Kissing Lips


[firstname] do you struggle with keeping your participants focused on the task at hand? Are you becoming more and more frustrated because it seems impossible to get your riders to understand and comply with your instructions? Maybe you simply have had enough of listening to the chit chatter and would like to learn how to focus your participants during your classes. If so, this article is for you.

The best way to eliminate one behavior (or thought) is to replace it with something else. You probably know (after endless attempts) that telling your participants to “stop talking and focus” is not working. There are two reasons why this won”™t work: 1) Even though you add the word “stop” in front of “talking”, your mind, and the minds of your participants, are still centered on the act of talking. 2) The word “focus” is vague and general. In fact, your riders are already focused; they are simply not focused on anything productive to help improve their training and performance in your class.

How about when you deliver instructions to your participants? Do you commonly use 30 to 60 seconds and a few sentences to convey your instructions and correct technical errors? This method does not produce the best results because it is too difficult for your participants to select the key points and make the mind-body connection.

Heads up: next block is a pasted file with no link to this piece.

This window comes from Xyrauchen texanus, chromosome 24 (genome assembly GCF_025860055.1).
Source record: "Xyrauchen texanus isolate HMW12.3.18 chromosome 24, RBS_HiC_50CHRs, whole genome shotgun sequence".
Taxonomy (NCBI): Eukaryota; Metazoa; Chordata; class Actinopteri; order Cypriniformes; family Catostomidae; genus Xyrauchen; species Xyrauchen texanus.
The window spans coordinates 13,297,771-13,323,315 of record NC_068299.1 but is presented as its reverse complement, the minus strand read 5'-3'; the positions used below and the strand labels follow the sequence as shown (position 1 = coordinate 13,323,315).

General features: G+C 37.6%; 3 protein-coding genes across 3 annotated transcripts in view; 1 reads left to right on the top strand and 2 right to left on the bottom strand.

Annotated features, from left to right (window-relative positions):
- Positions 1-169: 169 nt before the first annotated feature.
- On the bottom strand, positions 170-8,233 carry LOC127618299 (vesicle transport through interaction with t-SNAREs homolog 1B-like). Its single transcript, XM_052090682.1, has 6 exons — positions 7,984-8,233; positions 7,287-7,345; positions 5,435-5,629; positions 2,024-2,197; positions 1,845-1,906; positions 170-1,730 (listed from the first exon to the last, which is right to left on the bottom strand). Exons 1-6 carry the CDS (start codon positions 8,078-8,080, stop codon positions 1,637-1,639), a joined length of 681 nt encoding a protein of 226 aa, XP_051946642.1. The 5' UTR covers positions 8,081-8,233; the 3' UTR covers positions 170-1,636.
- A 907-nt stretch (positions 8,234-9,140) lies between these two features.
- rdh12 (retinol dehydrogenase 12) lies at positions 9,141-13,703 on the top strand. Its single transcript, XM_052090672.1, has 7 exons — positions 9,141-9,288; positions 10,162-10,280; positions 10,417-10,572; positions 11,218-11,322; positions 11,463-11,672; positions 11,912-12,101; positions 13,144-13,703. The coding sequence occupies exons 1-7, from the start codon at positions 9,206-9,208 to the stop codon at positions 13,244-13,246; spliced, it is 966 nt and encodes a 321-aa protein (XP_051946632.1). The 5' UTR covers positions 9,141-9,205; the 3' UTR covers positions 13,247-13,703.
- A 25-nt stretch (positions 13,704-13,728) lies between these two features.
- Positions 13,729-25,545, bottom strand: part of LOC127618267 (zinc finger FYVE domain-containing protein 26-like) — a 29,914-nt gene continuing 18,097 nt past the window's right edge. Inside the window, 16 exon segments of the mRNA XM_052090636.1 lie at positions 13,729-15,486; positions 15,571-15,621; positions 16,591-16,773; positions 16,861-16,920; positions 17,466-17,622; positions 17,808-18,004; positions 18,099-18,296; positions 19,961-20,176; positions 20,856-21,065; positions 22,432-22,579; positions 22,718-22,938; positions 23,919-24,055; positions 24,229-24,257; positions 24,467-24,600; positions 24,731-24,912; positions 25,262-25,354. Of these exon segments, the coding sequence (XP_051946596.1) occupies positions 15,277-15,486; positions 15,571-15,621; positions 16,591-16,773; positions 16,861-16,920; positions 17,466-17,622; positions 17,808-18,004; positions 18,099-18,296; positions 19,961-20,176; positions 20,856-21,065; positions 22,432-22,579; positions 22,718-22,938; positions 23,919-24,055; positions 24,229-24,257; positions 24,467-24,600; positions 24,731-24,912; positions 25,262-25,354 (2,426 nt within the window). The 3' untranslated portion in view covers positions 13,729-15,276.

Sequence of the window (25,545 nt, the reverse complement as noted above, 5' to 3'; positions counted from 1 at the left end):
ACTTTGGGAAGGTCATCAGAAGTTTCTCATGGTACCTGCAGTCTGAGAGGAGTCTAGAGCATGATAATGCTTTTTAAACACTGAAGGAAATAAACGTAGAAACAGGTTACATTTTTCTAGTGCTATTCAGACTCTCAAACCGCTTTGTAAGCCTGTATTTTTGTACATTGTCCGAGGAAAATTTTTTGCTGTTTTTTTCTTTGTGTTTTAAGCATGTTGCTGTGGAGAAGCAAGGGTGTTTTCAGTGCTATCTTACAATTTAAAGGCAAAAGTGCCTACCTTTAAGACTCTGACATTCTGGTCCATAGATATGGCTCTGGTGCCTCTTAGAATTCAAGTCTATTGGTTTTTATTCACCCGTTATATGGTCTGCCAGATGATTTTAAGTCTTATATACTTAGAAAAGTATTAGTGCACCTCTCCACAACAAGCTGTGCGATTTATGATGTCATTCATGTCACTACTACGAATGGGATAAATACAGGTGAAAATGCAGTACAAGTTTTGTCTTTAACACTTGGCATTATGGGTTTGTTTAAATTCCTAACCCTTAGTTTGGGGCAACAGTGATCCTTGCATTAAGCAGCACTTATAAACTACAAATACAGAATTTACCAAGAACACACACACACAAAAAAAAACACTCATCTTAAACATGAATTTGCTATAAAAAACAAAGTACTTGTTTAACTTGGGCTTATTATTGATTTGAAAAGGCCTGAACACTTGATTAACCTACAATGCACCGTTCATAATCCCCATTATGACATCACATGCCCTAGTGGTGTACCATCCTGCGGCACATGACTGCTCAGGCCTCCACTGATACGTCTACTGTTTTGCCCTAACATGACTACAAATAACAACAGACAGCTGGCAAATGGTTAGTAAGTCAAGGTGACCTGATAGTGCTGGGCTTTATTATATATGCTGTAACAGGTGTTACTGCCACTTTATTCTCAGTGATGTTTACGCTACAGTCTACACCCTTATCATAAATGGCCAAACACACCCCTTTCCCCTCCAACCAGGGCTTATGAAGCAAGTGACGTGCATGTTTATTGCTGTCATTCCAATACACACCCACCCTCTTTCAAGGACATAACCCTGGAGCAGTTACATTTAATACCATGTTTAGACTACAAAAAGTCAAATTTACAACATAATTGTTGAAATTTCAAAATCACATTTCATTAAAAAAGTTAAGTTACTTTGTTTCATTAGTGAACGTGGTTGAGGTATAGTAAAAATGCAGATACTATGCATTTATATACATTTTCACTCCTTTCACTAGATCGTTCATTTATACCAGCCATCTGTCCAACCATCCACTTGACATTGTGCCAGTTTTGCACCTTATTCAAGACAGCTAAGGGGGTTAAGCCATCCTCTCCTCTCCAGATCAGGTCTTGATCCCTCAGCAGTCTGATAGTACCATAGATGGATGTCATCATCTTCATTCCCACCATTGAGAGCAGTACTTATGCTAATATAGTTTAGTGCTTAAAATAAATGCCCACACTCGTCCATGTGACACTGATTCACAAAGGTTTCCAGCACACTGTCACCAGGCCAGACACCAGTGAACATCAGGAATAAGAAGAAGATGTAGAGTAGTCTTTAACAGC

To improve your communication skills so that your participants concentrate on your class and on their performance, use the following principle:

KISS: Keep It Simple and Specific

Keeping It Simple and Specific requires that you take a moment to identify attentional cues for each exercise or section of your profile. Believe me, there is a big difference between asking your clients to focus on their pedal stroke and asking them to pull back with the foot (one example of an attentional cue). The latter of the two instructions is a simple concept for your participants to think about during their ride. It is also specific in that it directs their attention to one body part (i.e. foot) and one movement (i.e. pull back).

Call to Action

Make a list of the most common technical or tactical instructions you ask your participants to perform. Be proactive and choose a simple and specific attentional cue for each instruction. Each attentional cue should be between one and five words. In class, challenge yourself to implement your attentional cues. You”™ll be amazed how easy it is hold your participants attention in class and everyone will have more fun and achieve higher results.

Believe and Achieve,
Haley Perlus, Ph.D.

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Originally posted 2009-09-13 19:41:19.

Dr. Haley
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